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During a question-and-answer period at the America First Energy Conference in Houston this month, an audience member had an inquiry for panelists at a session billed as one of the day's most important.
Why not sue the Environmental Protection Agency over its efforts to reduce carbon dioxide emissions? After all, CO2 is essential to all life on earth, he noted.
Harry MacDougald, an attorney on the panel, smiled and pointed to David Schnare, a former member of President Donald Trump's EPA transition team who had a combative relationship with climate scientists during his more than three decades at the agency. Schnare also smiled before leaning into the mic.
"We're going to do that. It won't be everybody on Earth, but ... I think we're going to look at specific farmers, large farmers who are harmed by reductions in CO2. I think that's where we're going," Schnare said.
The idea of suing the EPA on behalf of farmers is just one of several strategies that conservatives are pursuing in their quest for the holy grail of environmental deregulation. That prize is revoking the EPA's endangerment finding, the 2009 determination that requires the agency to regulate greenhouse gas emissions.
That finding says carbon dioxide and other greenhouse gas emissions from human activity, which trap heat in the atmosphere and warm the planet, endanger public health and welfare. The endangerment finding underpinned President Barack Obama's efforts to control emissions from automobiles, power plants, oil and gas wells and other sources.
It's little surprise, then, that the finding loomed over the entire America First Energy Conference, hosted by the Heartland Institute, a free-market think tank that has worked for years to undermine the consensus among climate scientists that human-caused emissions are the primary driver of global warming.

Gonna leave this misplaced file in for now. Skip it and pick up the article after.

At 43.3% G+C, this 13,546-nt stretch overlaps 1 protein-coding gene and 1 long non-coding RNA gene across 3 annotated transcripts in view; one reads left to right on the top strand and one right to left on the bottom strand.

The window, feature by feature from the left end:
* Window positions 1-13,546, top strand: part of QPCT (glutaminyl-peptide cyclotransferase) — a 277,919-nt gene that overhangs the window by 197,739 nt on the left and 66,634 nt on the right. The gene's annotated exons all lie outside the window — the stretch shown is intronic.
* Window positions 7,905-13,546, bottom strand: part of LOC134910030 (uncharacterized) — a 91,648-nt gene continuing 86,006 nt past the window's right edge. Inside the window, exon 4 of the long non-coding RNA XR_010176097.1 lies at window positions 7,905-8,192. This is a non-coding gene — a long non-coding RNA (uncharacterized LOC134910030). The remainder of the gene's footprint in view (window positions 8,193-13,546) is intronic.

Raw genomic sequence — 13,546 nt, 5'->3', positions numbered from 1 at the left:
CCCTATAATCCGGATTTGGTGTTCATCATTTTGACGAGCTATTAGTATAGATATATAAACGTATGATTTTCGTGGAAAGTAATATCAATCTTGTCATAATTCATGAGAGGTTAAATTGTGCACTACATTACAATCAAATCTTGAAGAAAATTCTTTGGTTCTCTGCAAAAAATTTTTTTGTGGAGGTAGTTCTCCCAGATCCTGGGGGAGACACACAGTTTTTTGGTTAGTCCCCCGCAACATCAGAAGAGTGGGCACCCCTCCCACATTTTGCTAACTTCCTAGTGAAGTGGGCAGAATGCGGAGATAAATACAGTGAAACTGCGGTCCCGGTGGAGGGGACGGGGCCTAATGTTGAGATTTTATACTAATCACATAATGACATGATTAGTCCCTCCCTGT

A major goal of the conference, preceded by a day of closed-door strategy sessions, was to continue assembling the scaffolding that will make it easier for EPA Administrator Scott Pruitt, himself a climate change skeptic, to tear down the endangerment finding. He has so far been reluctant to take up the task.
So long as the endangerment finding stands, the EPA is required to regulate greenhouse gas emissions. If it can be struck down, the Trump EPA could potentially wipe the slate clear.
"The endangerment finding is the root of all global warming evil at the EPA," said Steven Milloy, another former Trump EPA transition team member and an author who runs the climate denial website junkscience.com.
Current and former coal executives told the conference that building or restoring coal-fired plants will remain impossible so long as the finding stands.
"Every day that goes by that endangerment is in place American society is at risk," said Heartland fellow and former Peabody Energy Senior Vice President Frederick Palmer. "Every day that goes by that people are still wanting to close coal plants, American society is at risk."
Groups like the Heartland Institute have found a sympathetic ear in Trump, who has dismissed climate change as a hoax and vowed to revive the coal industry.
The Trump administration is currently reviewing Obama-era emissions rules and is widely expected to issue far less stringent regulations. Those regulations are, in turn, expected to draw lawsuits from environmentalists who will surely point to the endangerment finding.
David Doniger, director of the Natural Resources Defense Council's climate and clean air program, believes the endangerment finding will withstand any assault.
"It's built on a Mount Everest of peer-reviewed data," he said.
"Even if you were able to knock out one of them, the mountain would still stand. In fact, what they have to do is assemble a super Mount Everest of contrary evidence, and it doesn't exist."
Rather than build that contrarian Everest, one strategy is to take apart the EPA's mountain stone by stone.